Critical Care Medicine  |   August 2019
Lung Pharmacokinetics of Tobramycin by Intravenous and Nebulized Dosing in a Mechanically Ventilated Healthy Ovine Model
Author Notes
  • From the University of Queensland Centre for Clinical Research, Faculty of Medicine (J.A.D., J. Cohen, S.L.P., S.C.W., C.B., J.A.R.), Critical Care Research Group (J.A.D., S.D., J. Chaudhary, J.F.F.), and Centre for Translational Anti-infective Pharmacodynamics, School of Pharmacy (J.A.R.), The University of Queensland, Brisbane, Australia; Department of Intensive Care Medicine (J.A.D., J. Cohen, J.A.R.), and Department of Pharmacy (J.A.R.), Royal Brisbane & Women’s Hospital, Brisbane, Australia; Institute of Health and Biomedical Innovation & School of Public Health and Social Work, Queensland University of Technology, Kelvin Grove, Brisbane, Australia (A.B.); Department of Anaesthesiology and Intensive Care, and Department of Medical and Health Sciences, Linköping University, Linköping, Sweden (M.C.); the Pierre Garraud Hospital, Civil Hospitals of Lyon, Lyon, France (C.B.); and the National Center for Scientific Research 5558, Biometrics Laboratory and Evolutionary Biology, Claude Bernard University Lyon 1, Lyon, France (C.B.).
  • This article is featured in “This Month in Anesthesiology,” page 1A.
    This article is featured in “This Month in Anesthesiology,” page 1A.×
  • This article is accompanied by an editorial on p. 229.
    This article is accompanied by an editorial on p. 229.×
  • Supplemental Digital Content is available for this article. Direct URL citations appear in the printed text and are available in both the HTML and PDF versions of this article. Links to the digital files are provided in the HTML text of this article on the Journal’s Web site (www.anesthesiology.org).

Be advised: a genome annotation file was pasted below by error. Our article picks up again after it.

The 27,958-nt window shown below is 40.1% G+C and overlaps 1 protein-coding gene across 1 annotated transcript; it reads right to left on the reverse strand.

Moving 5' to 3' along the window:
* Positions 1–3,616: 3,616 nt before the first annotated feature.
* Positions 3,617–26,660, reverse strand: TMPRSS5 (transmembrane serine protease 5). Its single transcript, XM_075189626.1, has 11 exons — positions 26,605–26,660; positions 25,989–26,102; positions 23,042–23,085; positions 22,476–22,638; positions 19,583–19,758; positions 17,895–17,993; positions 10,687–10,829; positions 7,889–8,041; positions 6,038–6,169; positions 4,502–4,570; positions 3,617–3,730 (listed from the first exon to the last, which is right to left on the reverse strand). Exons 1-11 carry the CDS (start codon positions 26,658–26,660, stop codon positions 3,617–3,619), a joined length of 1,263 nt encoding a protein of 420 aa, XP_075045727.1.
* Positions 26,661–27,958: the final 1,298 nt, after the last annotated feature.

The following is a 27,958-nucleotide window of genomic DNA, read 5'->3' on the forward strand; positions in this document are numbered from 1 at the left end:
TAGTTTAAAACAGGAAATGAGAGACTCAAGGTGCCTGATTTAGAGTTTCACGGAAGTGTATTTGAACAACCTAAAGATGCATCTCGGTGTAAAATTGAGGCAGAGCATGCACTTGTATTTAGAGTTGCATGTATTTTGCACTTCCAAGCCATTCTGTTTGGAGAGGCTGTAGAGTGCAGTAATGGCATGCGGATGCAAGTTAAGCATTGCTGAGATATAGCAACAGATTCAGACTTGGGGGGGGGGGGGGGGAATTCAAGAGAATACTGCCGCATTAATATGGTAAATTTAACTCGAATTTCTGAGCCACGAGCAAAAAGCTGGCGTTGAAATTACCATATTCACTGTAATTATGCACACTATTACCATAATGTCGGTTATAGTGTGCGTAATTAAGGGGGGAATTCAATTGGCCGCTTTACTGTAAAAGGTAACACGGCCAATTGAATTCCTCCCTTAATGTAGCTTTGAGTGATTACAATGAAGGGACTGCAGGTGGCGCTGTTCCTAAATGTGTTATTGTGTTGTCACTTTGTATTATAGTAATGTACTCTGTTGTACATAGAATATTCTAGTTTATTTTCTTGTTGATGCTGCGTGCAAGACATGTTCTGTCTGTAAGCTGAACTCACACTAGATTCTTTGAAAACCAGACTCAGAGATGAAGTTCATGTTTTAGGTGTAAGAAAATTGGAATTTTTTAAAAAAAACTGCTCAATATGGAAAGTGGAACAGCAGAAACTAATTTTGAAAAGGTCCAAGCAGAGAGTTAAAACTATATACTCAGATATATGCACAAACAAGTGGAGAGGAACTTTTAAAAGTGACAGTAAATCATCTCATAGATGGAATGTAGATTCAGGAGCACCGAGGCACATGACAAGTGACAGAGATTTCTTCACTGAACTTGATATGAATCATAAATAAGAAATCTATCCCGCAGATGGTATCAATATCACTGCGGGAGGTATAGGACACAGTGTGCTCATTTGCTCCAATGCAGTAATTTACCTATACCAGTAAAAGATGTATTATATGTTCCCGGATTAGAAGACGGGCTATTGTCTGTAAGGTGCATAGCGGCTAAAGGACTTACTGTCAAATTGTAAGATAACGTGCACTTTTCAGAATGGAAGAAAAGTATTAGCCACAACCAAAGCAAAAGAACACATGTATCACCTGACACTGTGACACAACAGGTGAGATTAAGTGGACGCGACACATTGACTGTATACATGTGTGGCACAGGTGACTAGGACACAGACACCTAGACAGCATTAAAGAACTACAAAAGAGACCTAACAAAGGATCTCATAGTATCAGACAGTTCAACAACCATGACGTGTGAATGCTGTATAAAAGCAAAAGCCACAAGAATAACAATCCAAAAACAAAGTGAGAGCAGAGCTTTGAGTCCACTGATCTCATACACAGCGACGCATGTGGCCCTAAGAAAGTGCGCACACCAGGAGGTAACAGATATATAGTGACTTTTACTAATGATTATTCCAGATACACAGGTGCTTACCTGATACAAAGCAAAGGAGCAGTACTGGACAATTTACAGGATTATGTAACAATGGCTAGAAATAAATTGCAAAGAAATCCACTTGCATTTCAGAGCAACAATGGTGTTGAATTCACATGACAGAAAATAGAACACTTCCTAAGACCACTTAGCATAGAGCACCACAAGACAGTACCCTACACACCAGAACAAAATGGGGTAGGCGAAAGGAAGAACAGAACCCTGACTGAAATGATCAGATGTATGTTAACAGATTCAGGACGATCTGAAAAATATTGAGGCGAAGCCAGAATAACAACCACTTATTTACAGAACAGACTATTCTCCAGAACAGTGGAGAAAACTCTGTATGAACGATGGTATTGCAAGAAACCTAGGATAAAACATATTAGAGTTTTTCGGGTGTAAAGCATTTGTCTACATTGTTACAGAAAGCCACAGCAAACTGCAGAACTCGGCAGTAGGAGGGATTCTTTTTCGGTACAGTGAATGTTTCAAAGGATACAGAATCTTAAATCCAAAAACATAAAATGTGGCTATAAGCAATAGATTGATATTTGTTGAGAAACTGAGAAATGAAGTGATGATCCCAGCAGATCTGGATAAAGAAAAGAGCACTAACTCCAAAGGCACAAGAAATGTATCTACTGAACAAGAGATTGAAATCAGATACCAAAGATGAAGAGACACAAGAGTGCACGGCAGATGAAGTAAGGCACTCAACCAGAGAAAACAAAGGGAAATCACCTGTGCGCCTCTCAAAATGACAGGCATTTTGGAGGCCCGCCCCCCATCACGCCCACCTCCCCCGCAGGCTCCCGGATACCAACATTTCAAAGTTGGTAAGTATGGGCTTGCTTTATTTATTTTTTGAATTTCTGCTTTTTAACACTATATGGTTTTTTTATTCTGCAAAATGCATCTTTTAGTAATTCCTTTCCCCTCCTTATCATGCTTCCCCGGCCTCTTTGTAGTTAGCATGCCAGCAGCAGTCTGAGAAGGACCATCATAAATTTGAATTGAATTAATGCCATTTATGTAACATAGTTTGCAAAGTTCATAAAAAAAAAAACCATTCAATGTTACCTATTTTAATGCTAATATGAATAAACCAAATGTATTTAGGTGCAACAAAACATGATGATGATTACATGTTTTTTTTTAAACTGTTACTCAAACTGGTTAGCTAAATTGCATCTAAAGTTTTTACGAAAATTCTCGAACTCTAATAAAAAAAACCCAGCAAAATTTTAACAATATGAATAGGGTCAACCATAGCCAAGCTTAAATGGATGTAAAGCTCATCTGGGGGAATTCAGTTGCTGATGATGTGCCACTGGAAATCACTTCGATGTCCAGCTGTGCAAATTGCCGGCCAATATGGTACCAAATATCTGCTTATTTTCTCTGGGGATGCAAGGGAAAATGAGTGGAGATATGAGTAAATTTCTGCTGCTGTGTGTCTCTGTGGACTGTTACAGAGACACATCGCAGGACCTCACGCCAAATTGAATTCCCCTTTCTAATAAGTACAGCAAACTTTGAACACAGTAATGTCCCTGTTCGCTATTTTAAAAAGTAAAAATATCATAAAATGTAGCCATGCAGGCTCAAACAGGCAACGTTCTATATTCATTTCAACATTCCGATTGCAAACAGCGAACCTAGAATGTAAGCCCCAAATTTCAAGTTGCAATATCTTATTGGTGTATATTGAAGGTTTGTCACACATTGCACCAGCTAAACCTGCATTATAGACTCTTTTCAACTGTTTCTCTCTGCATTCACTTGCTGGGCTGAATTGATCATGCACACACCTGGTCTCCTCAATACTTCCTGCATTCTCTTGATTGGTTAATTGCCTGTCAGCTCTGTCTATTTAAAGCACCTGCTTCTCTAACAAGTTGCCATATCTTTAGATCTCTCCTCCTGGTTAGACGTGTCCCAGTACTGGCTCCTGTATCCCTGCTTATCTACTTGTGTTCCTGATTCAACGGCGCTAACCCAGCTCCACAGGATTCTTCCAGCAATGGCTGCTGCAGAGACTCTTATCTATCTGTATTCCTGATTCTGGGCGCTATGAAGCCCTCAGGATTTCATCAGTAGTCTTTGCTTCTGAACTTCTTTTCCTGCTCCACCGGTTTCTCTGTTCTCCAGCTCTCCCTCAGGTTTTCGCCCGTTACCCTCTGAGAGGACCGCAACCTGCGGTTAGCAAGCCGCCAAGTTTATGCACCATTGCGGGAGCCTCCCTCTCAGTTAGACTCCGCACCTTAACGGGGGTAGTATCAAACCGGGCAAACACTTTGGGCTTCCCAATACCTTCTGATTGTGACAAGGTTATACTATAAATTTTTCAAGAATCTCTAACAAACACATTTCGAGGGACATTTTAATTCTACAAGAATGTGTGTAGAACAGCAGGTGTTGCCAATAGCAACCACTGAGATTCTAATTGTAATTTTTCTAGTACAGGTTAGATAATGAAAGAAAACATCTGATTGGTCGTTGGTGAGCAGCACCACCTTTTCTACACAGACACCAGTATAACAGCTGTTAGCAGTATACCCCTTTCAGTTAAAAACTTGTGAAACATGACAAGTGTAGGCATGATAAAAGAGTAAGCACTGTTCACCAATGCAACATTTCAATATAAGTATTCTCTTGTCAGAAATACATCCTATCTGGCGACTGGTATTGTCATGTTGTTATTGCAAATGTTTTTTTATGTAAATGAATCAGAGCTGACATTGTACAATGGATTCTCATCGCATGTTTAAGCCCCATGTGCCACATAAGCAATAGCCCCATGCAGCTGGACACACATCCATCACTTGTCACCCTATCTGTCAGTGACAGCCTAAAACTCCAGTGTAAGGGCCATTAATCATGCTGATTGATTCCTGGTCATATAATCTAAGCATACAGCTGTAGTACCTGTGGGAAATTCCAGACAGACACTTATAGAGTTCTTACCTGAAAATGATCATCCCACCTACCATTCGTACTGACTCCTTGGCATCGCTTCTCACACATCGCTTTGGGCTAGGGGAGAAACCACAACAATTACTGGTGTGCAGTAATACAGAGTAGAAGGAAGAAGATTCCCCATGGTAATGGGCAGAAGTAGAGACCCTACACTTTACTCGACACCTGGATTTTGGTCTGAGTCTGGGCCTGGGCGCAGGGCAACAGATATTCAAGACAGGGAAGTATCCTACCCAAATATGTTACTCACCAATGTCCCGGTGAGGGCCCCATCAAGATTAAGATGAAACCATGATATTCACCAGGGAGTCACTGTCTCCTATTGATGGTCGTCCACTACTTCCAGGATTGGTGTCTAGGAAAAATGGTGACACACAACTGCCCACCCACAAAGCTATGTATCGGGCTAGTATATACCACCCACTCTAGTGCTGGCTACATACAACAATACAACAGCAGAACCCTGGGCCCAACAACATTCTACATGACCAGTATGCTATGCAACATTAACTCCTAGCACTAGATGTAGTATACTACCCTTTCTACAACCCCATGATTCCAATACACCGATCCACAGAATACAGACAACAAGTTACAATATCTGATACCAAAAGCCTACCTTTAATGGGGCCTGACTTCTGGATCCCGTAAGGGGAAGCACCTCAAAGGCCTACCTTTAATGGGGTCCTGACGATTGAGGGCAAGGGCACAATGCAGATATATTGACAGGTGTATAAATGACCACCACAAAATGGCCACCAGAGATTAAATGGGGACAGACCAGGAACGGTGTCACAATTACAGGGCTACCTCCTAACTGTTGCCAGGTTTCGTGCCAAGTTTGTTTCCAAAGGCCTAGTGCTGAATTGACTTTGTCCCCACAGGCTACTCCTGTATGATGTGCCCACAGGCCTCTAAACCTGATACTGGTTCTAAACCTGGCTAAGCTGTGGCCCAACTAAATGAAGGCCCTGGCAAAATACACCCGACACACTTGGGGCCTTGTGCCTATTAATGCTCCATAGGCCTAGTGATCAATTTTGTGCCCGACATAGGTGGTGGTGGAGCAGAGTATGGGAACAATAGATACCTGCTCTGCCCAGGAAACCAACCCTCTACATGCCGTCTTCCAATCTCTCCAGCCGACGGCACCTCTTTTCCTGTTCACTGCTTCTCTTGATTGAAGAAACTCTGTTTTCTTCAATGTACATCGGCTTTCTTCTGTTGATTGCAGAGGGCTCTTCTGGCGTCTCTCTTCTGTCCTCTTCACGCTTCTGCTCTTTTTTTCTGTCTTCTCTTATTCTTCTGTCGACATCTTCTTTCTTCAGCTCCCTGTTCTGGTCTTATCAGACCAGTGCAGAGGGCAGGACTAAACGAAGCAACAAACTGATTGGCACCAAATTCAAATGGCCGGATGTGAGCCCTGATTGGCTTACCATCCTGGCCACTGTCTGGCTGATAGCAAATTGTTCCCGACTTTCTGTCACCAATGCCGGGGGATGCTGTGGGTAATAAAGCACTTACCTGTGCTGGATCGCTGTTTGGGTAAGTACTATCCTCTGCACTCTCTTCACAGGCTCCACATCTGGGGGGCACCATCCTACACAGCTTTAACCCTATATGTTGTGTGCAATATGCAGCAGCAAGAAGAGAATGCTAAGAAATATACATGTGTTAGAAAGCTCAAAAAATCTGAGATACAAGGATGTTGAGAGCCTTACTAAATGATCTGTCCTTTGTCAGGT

Supplemental Digital Content is available for this article. Direct URL citations appear in the printed text and are available in both the HTML and PDF versions of this article. Links to the digital files are provided in the HTML text of this article on the Journal’s Web site (www.anesthesiology.org).×
  • Submitted for publication April 13, 2018. Accepted for publication March 18, 2019.
    Submitted for publication April 13, 2018. Accepted for publication March 18, 2019.×
  • Address correspondence to Dr. Dhanani: UQ Centre for Clinical Research, Level 7, The University of Queensland, Herston, QLD, Australia 4029. jadhanani@hotmail.com. Information on purchasing reprints may be found at www.anesthesiology.org or on the masthead page at the beginning of this issue. Anesthesiology’s articles are made freely accessible to all readers, for personal use only, 6 months from the cover date of the issue.
Article Information
Critical Care Medicine / Basic Science / Critical Care / Pharmacology / Respiratory System
Critical Care Medicine   |   August 2019
Lung Pharmacokinetics of Tobramycin by Intravenous and Nebulized Dosing in a Mechanically Ventilated Healthy Ovine Model